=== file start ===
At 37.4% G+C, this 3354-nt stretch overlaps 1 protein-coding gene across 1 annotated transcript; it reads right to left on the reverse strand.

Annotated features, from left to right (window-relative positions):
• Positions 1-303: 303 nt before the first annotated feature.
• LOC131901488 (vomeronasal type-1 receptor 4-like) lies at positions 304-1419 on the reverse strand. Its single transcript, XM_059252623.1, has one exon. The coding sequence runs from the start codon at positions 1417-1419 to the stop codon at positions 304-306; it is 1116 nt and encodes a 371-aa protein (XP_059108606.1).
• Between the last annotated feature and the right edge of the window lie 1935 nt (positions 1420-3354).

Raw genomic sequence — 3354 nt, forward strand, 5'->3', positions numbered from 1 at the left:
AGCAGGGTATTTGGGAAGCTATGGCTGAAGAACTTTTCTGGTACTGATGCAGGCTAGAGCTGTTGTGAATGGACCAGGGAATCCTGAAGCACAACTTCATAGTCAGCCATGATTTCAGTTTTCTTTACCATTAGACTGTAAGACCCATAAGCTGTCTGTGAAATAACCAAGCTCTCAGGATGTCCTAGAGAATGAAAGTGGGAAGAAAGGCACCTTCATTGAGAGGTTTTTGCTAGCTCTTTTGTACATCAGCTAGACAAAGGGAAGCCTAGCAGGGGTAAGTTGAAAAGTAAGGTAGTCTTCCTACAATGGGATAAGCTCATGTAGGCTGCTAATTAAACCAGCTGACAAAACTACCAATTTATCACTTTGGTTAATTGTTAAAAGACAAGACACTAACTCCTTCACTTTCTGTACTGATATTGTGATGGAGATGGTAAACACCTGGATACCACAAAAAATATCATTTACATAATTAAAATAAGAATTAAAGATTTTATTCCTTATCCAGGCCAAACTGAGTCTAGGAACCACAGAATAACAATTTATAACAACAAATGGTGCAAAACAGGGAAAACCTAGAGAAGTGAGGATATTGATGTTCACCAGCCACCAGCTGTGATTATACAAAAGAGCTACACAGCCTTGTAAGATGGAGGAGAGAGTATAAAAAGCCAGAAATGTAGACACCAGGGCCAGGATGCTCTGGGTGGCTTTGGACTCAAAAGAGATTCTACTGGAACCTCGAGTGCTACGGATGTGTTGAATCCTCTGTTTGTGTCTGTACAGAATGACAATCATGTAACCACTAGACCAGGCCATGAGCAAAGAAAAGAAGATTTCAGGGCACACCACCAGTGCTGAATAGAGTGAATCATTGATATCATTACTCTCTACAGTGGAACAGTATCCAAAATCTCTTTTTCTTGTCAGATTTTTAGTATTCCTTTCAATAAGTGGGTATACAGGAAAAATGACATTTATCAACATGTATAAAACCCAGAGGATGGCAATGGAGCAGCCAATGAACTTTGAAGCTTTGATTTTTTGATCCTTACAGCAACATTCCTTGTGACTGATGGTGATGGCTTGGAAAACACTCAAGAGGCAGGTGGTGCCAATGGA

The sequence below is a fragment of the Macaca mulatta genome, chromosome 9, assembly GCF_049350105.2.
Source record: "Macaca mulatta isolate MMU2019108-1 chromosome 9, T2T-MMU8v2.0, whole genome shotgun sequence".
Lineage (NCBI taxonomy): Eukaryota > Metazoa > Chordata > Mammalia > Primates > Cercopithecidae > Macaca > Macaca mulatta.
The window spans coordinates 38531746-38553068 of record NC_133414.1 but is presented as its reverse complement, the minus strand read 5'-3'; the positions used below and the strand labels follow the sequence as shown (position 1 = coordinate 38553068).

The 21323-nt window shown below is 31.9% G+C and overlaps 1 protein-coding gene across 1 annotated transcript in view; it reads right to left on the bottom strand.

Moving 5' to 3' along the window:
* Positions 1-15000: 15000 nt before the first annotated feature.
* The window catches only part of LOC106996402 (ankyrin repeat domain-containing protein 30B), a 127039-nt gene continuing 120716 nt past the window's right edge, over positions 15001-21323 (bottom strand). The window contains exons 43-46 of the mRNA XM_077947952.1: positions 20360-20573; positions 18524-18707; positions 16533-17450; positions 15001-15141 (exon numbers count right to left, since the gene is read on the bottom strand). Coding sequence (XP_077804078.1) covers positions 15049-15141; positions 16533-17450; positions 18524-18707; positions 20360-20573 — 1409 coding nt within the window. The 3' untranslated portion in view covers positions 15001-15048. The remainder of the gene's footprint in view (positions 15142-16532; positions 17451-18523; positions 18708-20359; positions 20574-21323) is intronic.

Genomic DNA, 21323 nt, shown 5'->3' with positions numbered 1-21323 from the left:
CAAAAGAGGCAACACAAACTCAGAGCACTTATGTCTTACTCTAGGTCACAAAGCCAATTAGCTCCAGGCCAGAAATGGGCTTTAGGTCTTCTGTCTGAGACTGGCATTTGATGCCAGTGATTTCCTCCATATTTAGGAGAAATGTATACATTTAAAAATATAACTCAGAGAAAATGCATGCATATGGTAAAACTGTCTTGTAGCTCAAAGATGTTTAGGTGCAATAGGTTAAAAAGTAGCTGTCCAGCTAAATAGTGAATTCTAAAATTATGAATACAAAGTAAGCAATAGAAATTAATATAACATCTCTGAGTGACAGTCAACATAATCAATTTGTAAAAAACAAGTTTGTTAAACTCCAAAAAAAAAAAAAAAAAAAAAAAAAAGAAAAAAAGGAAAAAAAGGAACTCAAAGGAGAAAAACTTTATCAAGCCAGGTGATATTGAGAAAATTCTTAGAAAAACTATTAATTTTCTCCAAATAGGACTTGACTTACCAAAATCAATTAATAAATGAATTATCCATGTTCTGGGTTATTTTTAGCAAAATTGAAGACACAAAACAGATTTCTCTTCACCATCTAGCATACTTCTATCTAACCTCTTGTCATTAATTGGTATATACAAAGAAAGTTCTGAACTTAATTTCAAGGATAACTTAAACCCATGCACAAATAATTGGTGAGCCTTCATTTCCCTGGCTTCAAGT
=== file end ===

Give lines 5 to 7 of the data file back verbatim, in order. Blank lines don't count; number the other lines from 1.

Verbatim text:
• Between the last annotated feature and the right edge of the window lie 1935 nt (positions 1420-3354).

Raw genomic sequence — 3354 nt, forward strand, 5'->3', positions numbered from 1 at the left:
AGCAGGGTATTTGGGAAGCTATGGCTGAAGAACTTTTCTGGTACTGATGCAGGCTAGAGCTGTTGTGAATGGACCAGGGAATCCTGAAGCACAACTTCATAGTCAGCCATGATTTCAGTTTTCTTTACCATTAGACTGTAAGACCCATAAGCTGTCTGTGAAATAACCAAGCTCTCAGGATGTCCTAGAGAATGAAAGTGGGAAGAAAGGCACCTTCATTGAGAGGTTTTTGCTAGCTCTTTTGTACATCAGCTAGACAAAGGGAAGCCTAGCAGGGGTAAGTTGAAAAGTAAGGTAGTCTTCCTACAATGGGATAAGCTCATGTAGGCTGCTAATTAAACCAGCTGACAAAACTACCAATTTATCACTTTGGTTAATTGTTAAAAGACAAGACACTAACTCCTTCACTTTCTGTACTGATATTGTGATGGAGATGGTAAACACCTGGATACCACAAAAAATATCATTTACATAATTAAAATAAGAATTAAAGATTTTATTCCTTATCCAGGCCAAACTGAGTCTAGGAACCACAGAATAACAATTTATAACAACAAATGGTGCAAAACAGGGAAAACCTAGAGAAGTGAGGATATTGATGTTCACCAGCCACCAGCTGTGATTATACAAAAGAGCTACACAGCCTTGTAAGATGGAGGAGAGAGTATAAAAAGCCAGAAATGTAGACACCAGGGCCAGGATGCTCTGGGTGGCTTTGGACTCAAAAGAGATTCTACTGGAACCTCGAGTGCTACGGATGTGTTGAATCCTCTGTTTGTGTCTGTACAGAATGACAATCATGTAACCACTAGACCAGGCCATGAGCAAAGAAAAGAAGATTTCAGGGCACACCACCAGTGCTGAATAGAGTGAATCATTGATATCATTACTCTCTACAGTGGAACAGTATCCAAAATCTCTTTTTCTTGTCAGATTTTTAGTATTCCTTTCAATAAGTGGGTATACAGGAAAAATGACATTTATCAACATGTATAAAACCCAGAGGATGGCAATGGAGCAGCCAATGAACTTTGAAGCTTTGATTTTTTGATCCTTACAGCAACATTCCTTGTGACTGATGGTGATGGCTTGGAAAACACTCAAGAGGCAGGTGGTGCCAATGGA